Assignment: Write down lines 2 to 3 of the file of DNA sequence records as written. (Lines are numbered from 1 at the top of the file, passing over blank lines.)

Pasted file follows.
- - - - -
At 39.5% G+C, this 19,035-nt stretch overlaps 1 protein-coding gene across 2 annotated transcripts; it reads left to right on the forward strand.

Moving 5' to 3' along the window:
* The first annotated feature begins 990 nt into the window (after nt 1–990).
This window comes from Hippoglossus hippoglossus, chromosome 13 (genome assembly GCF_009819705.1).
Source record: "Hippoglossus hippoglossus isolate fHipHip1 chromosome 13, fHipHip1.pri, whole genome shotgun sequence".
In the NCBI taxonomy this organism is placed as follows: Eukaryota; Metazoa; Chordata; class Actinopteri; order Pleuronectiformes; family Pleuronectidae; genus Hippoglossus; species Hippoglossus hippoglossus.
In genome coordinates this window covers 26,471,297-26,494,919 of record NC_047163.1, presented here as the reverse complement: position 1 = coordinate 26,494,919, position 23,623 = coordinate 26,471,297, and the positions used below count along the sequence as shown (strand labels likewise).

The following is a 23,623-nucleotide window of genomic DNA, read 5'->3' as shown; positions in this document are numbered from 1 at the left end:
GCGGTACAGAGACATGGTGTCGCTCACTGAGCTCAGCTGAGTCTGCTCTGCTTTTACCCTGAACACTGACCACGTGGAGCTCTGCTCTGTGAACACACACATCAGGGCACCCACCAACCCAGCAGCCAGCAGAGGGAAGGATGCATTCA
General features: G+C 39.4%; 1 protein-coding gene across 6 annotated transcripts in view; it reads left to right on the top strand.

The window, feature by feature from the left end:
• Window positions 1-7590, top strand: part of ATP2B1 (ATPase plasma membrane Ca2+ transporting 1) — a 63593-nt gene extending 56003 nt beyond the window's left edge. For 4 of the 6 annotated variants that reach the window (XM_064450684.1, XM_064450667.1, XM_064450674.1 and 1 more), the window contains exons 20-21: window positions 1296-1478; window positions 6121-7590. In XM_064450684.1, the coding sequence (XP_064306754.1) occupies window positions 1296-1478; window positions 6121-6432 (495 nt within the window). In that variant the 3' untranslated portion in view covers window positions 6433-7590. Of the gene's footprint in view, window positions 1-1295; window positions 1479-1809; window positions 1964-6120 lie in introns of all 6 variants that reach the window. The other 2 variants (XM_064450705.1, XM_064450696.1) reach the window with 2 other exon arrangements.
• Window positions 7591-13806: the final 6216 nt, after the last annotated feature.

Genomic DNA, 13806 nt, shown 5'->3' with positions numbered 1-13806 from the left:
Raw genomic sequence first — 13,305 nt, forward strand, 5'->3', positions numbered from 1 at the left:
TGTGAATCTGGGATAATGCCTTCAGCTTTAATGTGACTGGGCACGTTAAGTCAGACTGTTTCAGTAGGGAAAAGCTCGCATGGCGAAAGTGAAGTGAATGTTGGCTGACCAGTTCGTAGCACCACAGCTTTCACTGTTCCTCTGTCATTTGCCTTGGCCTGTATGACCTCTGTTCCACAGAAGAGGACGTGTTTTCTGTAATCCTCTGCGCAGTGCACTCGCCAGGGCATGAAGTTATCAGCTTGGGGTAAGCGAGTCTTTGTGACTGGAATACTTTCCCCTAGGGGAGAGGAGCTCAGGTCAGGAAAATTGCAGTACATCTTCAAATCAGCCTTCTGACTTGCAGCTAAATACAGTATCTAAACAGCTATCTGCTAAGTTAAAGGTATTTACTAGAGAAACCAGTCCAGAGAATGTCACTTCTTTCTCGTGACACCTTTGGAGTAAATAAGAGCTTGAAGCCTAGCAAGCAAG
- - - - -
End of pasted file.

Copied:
Moving 5' to 3' along the window:
* The first annotated feature begins 990 nt into the window (after nt 1–990).